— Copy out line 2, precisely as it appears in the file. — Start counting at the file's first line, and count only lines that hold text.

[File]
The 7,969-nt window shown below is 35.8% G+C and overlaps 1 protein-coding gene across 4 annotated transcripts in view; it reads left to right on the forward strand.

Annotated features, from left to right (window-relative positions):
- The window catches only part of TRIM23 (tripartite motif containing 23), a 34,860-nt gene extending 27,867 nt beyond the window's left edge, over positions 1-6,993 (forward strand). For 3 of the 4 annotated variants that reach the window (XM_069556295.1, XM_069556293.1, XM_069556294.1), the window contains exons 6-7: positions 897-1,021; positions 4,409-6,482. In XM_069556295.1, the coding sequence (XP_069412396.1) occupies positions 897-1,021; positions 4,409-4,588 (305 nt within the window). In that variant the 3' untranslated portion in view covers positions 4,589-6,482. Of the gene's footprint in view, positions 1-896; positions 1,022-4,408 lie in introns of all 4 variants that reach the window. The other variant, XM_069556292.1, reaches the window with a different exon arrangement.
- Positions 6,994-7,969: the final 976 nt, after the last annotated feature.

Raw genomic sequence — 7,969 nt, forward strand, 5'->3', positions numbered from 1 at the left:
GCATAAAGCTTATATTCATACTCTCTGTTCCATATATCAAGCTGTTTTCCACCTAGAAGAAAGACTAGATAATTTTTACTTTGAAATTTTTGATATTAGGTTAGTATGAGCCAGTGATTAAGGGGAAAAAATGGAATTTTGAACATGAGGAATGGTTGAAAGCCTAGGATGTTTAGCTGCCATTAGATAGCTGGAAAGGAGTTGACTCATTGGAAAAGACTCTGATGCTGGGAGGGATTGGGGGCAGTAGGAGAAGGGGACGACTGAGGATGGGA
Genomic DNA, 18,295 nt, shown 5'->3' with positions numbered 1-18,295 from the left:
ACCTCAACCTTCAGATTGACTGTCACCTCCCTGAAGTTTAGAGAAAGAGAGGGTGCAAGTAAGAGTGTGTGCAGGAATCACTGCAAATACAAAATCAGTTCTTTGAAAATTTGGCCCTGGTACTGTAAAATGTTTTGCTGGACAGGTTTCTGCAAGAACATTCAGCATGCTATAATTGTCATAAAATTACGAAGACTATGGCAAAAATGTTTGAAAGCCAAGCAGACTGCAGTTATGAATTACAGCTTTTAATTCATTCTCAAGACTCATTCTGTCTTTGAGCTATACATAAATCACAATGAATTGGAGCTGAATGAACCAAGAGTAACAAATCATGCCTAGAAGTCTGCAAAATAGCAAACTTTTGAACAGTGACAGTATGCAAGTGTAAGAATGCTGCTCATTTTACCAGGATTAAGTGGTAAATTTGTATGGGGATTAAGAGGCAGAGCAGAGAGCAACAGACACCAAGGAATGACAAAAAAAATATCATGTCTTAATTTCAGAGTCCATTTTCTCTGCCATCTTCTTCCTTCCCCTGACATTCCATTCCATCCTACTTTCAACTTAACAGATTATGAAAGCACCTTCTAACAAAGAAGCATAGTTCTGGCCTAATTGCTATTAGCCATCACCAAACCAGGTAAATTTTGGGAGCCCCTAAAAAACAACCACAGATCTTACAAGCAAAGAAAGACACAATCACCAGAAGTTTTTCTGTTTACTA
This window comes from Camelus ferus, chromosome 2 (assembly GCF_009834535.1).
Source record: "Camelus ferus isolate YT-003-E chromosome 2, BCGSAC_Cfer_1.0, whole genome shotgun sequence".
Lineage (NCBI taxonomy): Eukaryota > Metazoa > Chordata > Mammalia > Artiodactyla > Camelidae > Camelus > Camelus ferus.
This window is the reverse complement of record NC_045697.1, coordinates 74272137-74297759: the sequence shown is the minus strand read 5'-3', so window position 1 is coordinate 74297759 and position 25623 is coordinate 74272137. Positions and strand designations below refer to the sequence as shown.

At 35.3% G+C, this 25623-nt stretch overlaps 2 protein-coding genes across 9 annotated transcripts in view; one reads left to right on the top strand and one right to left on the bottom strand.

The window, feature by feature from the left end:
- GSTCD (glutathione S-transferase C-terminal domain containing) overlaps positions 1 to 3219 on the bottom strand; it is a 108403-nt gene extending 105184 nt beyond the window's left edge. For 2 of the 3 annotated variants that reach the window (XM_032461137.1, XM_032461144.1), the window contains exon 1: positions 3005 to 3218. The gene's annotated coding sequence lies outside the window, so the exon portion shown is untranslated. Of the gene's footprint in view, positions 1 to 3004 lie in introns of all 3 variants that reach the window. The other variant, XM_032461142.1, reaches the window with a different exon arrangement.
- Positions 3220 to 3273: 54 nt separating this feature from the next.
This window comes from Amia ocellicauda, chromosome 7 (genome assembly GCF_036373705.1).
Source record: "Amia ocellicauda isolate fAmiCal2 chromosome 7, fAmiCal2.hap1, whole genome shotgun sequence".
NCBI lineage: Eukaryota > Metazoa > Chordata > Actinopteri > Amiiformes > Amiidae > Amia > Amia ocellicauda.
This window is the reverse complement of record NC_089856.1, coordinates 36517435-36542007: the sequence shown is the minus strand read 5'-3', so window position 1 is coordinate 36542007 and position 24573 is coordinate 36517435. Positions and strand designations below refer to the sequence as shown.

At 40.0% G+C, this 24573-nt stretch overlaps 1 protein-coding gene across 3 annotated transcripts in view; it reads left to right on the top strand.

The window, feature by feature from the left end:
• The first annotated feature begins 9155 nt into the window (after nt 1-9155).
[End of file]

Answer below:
Annotated features, from left to right (window-relative positions):